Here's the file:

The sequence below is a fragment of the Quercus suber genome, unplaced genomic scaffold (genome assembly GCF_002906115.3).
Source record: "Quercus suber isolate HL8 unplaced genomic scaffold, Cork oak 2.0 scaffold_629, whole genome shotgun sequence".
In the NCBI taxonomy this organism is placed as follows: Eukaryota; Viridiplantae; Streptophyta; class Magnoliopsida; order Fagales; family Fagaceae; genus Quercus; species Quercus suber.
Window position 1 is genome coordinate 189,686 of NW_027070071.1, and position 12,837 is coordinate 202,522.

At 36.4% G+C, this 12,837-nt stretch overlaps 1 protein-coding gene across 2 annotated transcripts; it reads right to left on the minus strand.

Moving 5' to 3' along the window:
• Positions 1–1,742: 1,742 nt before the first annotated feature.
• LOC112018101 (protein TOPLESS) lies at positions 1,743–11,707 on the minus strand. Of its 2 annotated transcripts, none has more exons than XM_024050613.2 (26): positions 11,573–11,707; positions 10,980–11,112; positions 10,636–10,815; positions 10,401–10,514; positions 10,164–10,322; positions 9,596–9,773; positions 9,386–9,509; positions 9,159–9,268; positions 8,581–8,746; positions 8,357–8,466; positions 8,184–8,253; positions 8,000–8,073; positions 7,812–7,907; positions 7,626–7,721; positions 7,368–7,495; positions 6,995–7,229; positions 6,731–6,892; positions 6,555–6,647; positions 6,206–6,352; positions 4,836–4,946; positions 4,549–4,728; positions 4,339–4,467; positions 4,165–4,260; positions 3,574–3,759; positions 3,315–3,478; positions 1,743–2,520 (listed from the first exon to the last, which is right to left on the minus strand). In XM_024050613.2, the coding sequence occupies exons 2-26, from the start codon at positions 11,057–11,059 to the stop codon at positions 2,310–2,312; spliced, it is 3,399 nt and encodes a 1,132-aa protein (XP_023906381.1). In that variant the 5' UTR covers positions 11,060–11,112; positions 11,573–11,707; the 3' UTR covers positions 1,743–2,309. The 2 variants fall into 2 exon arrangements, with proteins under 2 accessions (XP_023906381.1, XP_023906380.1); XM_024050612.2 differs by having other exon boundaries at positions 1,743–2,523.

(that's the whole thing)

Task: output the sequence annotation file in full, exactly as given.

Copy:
The sequence below is a fragment of the Quercus suber genome, unplaced genomic scaffold (genome assembly GCF_002906115.3).
Source record: "Quercus suber isolate HL8 unplaced genomic scaffold, Cork oak 2.0 scaffold_629, whole genome shotgun sequence".
In the NCBI taxonomy this organism is placed as follows: Eukaryota; Viridiplantae; Streptophyta; class Magnoliopsida; order Fagales; family Fagaceae; genus Quercus; species Quercus suber.
Window position 1 is genome coordinate 189,686 of NW_027070071.1, and position 12,837 is coordinate 202,522.

At 36.4% G+C, this 12,837-nt stretch overlaps 1 protein-coding gene across 2 annotated transcripts; it reads right to left on the minus strand.

Moving 5' to 3' along the window:
• Positions 1–1,742: 1,742 nt before the first annotated feature.
• LOC112018101 (protein TOPLESS) lies at positions 1,743–11,707 on the minus strand. Of its 2 annotated transcripts, none has more exons than XM_024050613.2 (26): positions 11,573–11,707; positions 10,980–11,112; positions 10,636–10,815; positions 10,401–10,514; positions 10,164–10,322; positions 9,596–9,773; positions 9,386–9,509; positions 9,159–9,268; positions 8,581–8,746; positions 8,357–8,466; positions 8,184–8,253; positions 8,000–8,073; positions 7,812–7,907; positions 7,626–7,721; positions 7,368–7,495; positions 6,995–7,229; positions 6,731–6,892; positions 6,555–6,647; positions 6,206–6,352; positions 4,836–4,946; positions 4,549–4,728; positions 4,339–4,467; positions 4,165–4,260; positions 3,574–3,759; positions 3,315–3,478; positions 1,743–2,520 (listed from the first exon to the last, which is right to left on the minus strand). In XM_024050613.2, the coding sequence occupies exons 2-26, from the start codon at positions 11,057–11,059 to the stop codon at positions 2,310–2,312; spliced, it is 3,399 nt and encodes a 1,132-aa protein (XP_023906381.1). In that variant the 5' UTR covers positions 11,060–11,112; positions 11,573–11,707; the 3' UTR covers positions 1,743–2,309. The 2 variants fall into 2 exon arrangements, with proteins under 2 accessions (XP_023906381.1, XP_023906380.1); XM_024050612.2 differs by having other exon boundaries at positions 1,743–2,523.